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Monday 22 April 2019
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Identity politics and the Land question in Namibia

The land reform process in Namibia has not been without its squables and struggles, to say the least! Namibian government has had to deal with the country’s cultural diversity, different ethnic groups and multiple communities. Since independence, the land reform process has been based on then official policies of “nation building” and reconciliation. These policies attempts to ignore and downplay the existence of ethnic differences and tension in the country. The government has redistributed land from white farmers to Namibian citizens without considering their ethnicity or race. This should be greatly appreciated. Whether it has had the desired result is another issue entirely. Land redistribution in Namibia has been a matter of contention in the past years or dare I say since the first national land conference in 1991. So, conclusions could be drawn from different perspectives that, in ignoring the differences in ethnic origins and tensions that comes with it, the land redistribution has not had the desired results or outcomes, compared to what could have been if the government has considered these complexities and differences while adopting policies regarding the land.
Identity or identity politics is unique. It’s different from country to country. It’s quit strong in some country such as Namibia, South Africa, Nigeria and others and quite weak in others. One thing is for sure identities exist everywhere. And it’s were the politics of identity originates, which people use, mostly to their advantage, ignoring it does not at all help our political landscape or our government, especially in a very contentious issue such as land.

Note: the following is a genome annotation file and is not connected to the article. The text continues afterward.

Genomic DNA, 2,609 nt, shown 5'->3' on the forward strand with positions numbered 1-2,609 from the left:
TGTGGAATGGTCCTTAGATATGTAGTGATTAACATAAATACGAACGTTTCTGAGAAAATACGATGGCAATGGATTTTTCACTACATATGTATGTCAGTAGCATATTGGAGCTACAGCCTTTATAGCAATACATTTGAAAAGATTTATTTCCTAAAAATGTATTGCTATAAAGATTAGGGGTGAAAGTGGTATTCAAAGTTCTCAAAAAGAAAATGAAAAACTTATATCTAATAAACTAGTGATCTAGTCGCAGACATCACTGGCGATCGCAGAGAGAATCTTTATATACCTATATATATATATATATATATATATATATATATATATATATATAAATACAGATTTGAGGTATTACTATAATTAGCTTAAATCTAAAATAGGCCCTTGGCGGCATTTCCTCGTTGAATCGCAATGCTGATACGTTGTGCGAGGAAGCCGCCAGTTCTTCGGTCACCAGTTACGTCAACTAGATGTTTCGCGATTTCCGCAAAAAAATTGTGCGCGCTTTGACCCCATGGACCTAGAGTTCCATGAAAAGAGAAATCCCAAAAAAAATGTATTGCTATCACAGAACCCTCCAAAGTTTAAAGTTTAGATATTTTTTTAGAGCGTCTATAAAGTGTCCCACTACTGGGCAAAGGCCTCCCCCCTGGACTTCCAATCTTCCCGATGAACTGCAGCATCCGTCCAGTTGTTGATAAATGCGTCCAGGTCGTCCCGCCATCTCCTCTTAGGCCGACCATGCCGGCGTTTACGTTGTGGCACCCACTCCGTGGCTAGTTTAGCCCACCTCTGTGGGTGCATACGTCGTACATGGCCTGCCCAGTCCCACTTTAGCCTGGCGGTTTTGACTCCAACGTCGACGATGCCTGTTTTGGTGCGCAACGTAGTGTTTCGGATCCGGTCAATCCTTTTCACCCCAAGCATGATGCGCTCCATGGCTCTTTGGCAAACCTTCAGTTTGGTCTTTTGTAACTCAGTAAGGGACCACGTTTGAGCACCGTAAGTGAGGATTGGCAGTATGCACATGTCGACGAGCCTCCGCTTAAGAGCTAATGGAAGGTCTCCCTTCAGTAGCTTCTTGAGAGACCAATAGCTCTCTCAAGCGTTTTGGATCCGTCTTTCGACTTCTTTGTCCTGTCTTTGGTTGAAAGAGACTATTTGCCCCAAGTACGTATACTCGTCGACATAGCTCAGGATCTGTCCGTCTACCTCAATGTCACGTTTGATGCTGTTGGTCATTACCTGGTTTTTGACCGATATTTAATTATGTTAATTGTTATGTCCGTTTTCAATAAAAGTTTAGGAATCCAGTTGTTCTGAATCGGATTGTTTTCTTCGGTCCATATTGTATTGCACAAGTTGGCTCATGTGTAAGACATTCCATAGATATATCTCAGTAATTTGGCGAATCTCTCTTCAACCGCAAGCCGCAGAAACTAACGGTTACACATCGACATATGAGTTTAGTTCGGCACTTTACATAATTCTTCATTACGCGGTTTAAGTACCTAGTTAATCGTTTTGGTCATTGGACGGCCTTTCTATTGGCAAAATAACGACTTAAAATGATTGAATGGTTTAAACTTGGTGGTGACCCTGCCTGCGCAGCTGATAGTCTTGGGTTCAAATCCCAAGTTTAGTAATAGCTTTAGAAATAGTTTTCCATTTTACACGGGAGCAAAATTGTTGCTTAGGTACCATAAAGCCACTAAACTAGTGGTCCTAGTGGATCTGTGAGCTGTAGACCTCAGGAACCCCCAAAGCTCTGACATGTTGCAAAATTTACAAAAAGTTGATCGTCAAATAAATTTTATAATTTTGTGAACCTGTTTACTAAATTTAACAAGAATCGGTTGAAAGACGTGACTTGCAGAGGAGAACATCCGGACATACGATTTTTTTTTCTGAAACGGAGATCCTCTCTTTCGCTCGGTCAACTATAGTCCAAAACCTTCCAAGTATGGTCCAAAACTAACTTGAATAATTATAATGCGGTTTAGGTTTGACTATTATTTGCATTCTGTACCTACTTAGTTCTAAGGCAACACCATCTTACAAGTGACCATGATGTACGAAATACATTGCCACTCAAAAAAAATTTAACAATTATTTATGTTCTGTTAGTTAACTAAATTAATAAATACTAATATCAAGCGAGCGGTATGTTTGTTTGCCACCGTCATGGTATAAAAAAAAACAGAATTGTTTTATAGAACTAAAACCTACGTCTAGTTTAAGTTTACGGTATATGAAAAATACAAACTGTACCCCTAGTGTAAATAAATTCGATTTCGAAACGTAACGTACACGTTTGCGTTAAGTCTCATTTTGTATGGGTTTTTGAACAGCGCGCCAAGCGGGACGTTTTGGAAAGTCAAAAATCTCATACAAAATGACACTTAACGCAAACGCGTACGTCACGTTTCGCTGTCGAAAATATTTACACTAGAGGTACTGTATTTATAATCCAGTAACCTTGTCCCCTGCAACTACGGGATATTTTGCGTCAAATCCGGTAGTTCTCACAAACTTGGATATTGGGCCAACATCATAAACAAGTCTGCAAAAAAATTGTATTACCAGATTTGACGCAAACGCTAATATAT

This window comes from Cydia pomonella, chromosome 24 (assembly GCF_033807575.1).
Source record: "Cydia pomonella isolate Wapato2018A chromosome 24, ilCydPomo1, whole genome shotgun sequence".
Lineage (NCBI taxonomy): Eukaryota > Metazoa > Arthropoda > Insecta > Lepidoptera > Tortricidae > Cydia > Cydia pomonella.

Different identities exist in our country. Like South Africa, Namibia continues to be divided, by different identities, no matter how ignorant we are about it. Ethnicity (language, race, and sometimes tradition) and classes continues to be divided. This should be considered while talking about land or redistributing land, to make our policy more effective and much considerate. The imergency of of party loyalty created by the state has further complicated the issue of land. Redistribution of land has often been accused of favouritism, of being given to those close to the ruling party leaders or affiliated to the party. The refusal of the Ministry of Land to publicise the list of redistributed land beneficiaries or recipients implies that there is something in this argument.
The president has recently emphasised in the importance of local authorities, and how they can handle then land, or work as the agents of the state in land redistribution. This is indeed a bold and very important statement. During, colonial times and immediately after, traditional authorities has had a telling effects in Namibian politics, and indeed made the work of the government much easier in redistributing land to Namibian citizens. The downturn has been that the powers of traditional authorities have mostly been reduced, and their legitimacy downplayed in many instances. Some chiefs or king has been recognised by government and others have not. The issue of traditional identity has also complicated land redistribution, as many chiefs and queens of certain races mostly identify with their subject in allocating land. It’s would be naïve to say that land redistribution at local level has been a complete success.